‘Show of force’, Anna Giaritelli, Washington Examiner

In a show of force, the Trump administration has flooded a Texas border town sitting just over the river from the Mexican city of Piedras Negras. 1,800 caravan migrants arrived earlier in the week as well as hundreds of law enforcement personnel across the river. Both sides of the river have been watching this caravan move. And of course every news media glorifying Trump’s actions is out carrying the “you will not pass this way” message. “To me, it is showing force. It would give a message to the immigrants wanting to come illegally through Texas that it is always prepared and has a lot of manpower at the border — that they should go to another state,” County Sheriff Tom Schmerber.

“100 U.S. law enforcement vehicles lined a one-mile stretch of the Rio Grande River in Eagle Pass, Texas on a Saturday afternoon. Sixty sat together in one section of the river on a local golf course.”

I wonder what the fairways look like now? I am sure the golf course and the resident golfers were thrilled. And they will blame the supposedly wretched illegals for trying to escape a condition the US helped to create.

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Scales of Justice Played Out in Madison County, Indiana

There is quite a bit of Medicare fraud occurring in the nation and there has been a coordinated attack on it. The fraud can be measured in the $billions. Commercial healthcare Insurance fraud is also a problem and insurance companies spend quite a bit of money fighting it which adds to their administrative fees of 15 and 20%.

99.9% of the time the theft goes into the pocket of the thieves. People get rich off of this stuff.

In Madison County Indiana, a school superintendent resigned her position. The reason? She took a student to a healthcare clinic seeking treatment for him because he had symptoms of Strep throat. Not a big deal and an act of kindness and charity.

The problem arises with her claiming him as her son and having her insurance pay the $233 bill. Except, this was not her son, she committed fraud, and her kindness and charity does not count.

The Madison County prosecutor Rodney J. Cummings who has tried “100 major felony and homicide jury trials” has charged the school superintendent with three felonies and one misdemeanor. Yes, it is an act of theft. I admit it and I am sure others will dispute my cavalier attitude here on crime and justice.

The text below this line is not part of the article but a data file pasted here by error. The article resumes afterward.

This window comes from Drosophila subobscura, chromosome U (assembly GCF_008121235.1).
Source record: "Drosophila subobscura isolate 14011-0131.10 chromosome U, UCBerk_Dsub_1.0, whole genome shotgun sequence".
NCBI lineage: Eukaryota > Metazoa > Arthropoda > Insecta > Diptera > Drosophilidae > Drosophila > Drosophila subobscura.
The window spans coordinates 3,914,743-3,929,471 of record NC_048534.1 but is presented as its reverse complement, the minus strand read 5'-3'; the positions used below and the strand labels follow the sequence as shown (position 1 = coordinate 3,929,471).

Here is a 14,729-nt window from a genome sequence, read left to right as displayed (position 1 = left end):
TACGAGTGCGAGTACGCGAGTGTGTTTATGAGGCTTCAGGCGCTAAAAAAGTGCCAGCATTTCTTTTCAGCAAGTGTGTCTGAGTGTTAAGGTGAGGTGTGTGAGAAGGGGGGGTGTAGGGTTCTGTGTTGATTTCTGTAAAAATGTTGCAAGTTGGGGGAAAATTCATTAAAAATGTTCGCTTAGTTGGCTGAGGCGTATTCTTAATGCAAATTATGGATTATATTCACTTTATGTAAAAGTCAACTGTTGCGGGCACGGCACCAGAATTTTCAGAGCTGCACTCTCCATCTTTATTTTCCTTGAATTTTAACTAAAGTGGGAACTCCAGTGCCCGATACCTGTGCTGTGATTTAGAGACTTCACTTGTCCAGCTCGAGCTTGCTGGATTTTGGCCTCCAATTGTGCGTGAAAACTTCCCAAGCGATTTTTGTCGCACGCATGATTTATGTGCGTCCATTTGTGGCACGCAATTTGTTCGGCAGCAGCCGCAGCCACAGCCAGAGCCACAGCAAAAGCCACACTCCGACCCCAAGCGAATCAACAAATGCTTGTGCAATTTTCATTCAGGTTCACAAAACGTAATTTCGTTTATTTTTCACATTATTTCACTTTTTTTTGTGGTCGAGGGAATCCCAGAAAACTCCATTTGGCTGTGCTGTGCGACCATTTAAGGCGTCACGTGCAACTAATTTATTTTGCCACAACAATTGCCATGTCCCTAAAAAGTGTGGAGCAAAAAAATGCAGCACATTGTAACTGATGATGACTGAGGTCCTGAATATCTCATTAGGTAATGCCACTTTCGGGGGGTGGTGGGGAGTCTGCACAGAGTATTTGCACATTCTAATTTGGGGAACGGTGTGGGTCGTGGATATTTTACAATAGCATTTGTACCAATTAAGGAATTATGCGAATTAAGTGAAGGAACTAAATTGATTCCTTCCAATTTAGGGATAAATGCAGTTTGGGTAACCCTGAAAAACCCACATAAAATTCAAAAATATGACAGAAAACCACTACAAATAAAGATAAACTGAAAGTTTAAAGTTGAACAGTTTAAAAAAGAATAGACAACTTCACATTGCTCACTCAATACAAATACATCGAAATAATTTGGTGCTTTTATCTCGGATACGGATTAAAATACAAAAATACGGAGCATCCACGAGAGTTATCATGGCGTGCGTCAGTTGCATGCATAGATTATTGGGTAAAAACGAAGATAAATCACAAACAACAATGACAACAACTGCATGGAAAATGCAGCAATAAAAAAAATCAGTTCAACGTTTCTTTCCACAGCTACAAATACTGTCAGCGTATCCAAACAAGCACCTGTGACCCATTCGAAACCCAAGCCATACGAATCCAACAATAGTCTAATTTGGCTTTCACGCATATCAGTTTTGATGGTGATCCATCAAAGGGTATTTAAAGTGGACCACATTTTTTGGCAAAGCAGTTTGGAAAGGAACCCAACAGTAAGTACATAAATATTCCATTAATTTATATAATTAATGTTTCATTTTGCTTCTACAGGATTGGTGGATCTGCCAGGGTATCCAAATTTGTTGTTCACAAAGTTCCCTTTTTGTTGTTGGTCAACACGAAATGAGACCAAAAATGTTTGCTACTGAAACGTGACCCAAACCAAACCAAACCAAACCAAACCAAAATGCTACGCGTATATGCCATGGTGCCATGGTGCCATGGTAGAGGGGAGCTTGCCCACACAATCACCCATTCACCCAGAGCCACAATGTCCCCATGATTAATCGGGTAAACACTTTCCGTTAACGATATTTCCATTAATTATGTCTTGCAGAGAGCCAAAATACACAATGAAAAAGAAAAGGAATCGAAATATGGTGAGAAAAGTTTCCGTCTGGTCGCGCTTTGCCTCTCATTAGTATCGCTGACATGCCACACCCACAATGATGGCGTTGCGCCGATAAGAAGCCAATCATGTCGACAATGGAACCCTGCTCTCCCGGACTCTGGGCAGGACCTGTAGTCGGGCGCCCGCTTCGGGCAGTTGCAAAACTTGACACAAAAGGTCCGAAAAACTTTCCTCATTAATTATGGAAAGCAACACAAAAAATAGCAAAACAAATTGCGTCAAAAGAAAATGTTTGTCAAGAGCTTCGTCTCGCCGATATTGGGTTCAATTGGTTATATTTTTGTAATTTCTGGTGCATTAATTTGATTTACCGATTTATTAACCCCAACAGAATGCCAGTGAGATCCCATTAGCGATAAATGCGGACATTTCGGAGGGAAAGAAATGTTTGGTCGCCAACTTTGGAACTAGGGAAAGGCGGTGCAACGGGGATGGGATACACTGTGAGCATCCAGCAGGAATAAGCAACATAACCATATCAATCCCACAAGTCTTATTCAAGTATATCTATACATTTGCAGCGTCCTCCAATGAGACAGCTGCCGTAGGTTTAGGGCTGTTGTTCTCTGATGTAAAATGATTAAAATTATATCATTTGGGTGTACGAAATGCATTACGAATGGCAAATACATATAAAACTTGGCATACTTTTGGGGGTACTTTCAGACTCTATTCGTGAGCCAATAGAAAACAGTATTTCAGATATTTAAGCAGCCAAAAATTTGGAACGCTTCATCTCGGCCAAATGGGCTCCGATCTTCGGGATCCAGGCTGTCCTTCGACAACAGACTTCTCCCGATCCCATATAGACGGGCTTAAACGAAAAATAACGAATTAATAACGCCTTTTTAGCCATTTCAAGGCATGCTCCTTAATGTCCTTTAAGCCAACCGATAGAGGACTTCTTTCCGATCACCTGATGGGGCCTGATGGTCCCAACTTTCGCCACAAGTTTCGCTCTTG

$233 to help a child and committing fraud to get him care is now worthy of three felony charges plus a misdemeanor? What was I thinking when the state news in Indiana is talking about $billions in Medicare, healthcare, and opinion fraud? Perhaps, not much is happening in Madison County just northeast of Indianapolis.

But then there is the plea deal going on here. One year of checking in with the county to make sure you are still behaving and admit to the crime. As measured against the $thousand which will be spent on court dates and administering the sentence for one year. Mr. Prosecutor, don’t you have something better to do?

Scrap the three felonies and misdemeanor. There is no evil act going on here and move on to other things. She can pay the insurance company back, court costs, get a stern warning, you will still look like you are cracking down on fraud, and also show you have a heart

Now here is a potential real felony: “Two days after accidentally firing his handgun into the floor of an Anderson restaurant, Madison County Prosecutor Rodney Cummings acknowledges he could have done more to prevent the mishap.”

Awww, sorry folks, it was a new gun. Go back to eating your steaks (Texas Roadhouse).

“It was a new gun. I’ve only had it for a couple weeks, who noted he has carried a firearm for 36 years as a prosecutor and a police officer.”

Cummings told the newspaper he plans to have the gun examined by an armorer to ensure there are no mechanical problems. He also plans to buy a holster.

“I will not in the future have a round in the chamber, It’s just not worth the risk.”

Another JA wannabe cowboy.